RESEARCH NEWS

European systems biology requires greater coordination, report reveals

14 September 2007



It’s one of the most promising areas of science to have emerged in recent years, and it could change the way we understand living organisms. But scientists will only be able to exploit the full potential of systems biology if they are willing to work together, a new report from the European Science Foundation warns.

The report calls for a more coordinated approach, with cooperation between different research groups from many different disciplines, under a unified ‘European road map’ established by experts in the field.

In the past, scientists had focused on very specific molecules and their roles within cells. Systems biology, however, is changing this approach by considering every cell as a system of many different components, and studying the many ways they interact together.

It is hoped that one day scientists could recreate all the workings of a cell in a computer, allowing virtual experiments to take the place of real ones. This could be used in medicine, to find drugs and to study how tumours grow and develop. It could even be used to create a new life form completely from scratch.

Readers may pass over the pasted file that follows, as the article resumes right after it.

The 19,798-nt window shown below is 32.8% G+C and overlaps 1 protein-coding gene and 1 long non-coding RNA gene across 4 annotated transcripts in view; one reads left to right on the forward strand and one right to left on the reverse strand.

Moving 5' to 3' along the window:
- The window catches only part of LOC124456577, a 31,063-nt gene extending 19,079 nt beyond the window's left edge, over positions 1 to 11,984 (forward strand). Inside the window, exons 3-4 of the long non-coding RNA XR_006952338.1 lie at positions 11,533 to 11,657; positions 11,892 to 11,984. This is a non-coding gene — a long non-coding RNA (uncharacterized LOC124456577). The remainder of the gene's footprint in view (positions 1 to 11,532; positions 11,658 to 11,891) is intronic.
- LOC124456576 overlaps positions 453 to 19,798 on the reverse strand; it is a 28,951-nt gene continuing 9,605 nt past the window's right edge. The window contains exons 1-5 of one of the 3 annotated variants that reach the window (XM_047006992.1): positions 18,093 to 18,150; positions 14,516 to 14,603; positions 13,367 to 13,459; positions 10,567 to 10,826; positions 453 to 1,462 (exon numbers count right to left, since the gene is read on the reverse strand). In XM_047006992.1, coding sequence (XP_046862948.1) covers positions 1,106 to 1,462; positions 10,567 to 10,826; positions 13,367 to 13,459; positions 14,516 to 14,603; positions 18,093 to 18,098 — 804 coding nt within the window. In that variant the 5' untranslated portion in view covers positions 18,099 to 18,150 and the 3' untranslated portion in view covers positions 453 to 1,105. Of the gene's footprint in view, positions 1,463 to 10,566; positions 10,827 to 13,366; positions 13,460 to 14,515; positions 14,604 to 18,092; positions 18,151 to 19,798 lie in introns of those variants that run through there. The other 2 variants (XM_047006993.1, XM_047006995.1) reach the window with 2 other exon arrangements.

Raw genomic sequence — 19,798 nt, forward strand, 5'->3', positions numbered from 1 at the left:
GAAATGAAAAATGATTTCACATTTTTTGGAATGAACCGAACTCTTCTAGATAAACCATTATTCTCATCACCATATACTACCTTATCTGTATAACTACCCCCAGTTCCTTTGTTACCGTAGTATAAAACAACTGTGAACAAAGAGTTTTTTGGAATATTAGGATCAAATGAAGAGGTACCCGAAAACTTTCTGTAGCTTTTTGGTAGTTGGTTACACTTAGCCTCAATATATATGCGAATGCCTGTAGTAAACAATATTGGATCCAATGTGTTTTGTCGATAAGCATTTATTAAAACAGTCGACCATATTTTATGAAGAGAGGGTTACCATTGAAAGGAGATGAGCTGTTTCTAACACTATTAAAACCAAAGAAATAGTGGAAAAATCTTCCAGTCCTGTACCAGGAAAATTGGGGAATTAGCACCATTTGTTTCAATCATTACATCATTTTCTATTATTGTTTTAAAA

To do this, scientists would need to develop advanced mathematics, and integrate many different disciplines outside of biology, engineering, chemistry, physics and computer science.

According to one of the reports authors, Dr John Marks, the chief executive of the ESF, this will only be possible if we ‘develop a well-coordinated effort, bringing together the many different research activities in Europe, and complement this with joint development of basic technologies, reference labs and training a new generation of researchers’.

The report also suggests the necessary steps to achieve this. Firstly, a task force of scientists, industry experts, funding agencies and EC officials need to set a framework for future action. A consortium of laboratories needs to be created that combine all the scientific disciplines and expertise necessary for systems biology. It also needs greater public awareness, with education programmes specifically targeting this.

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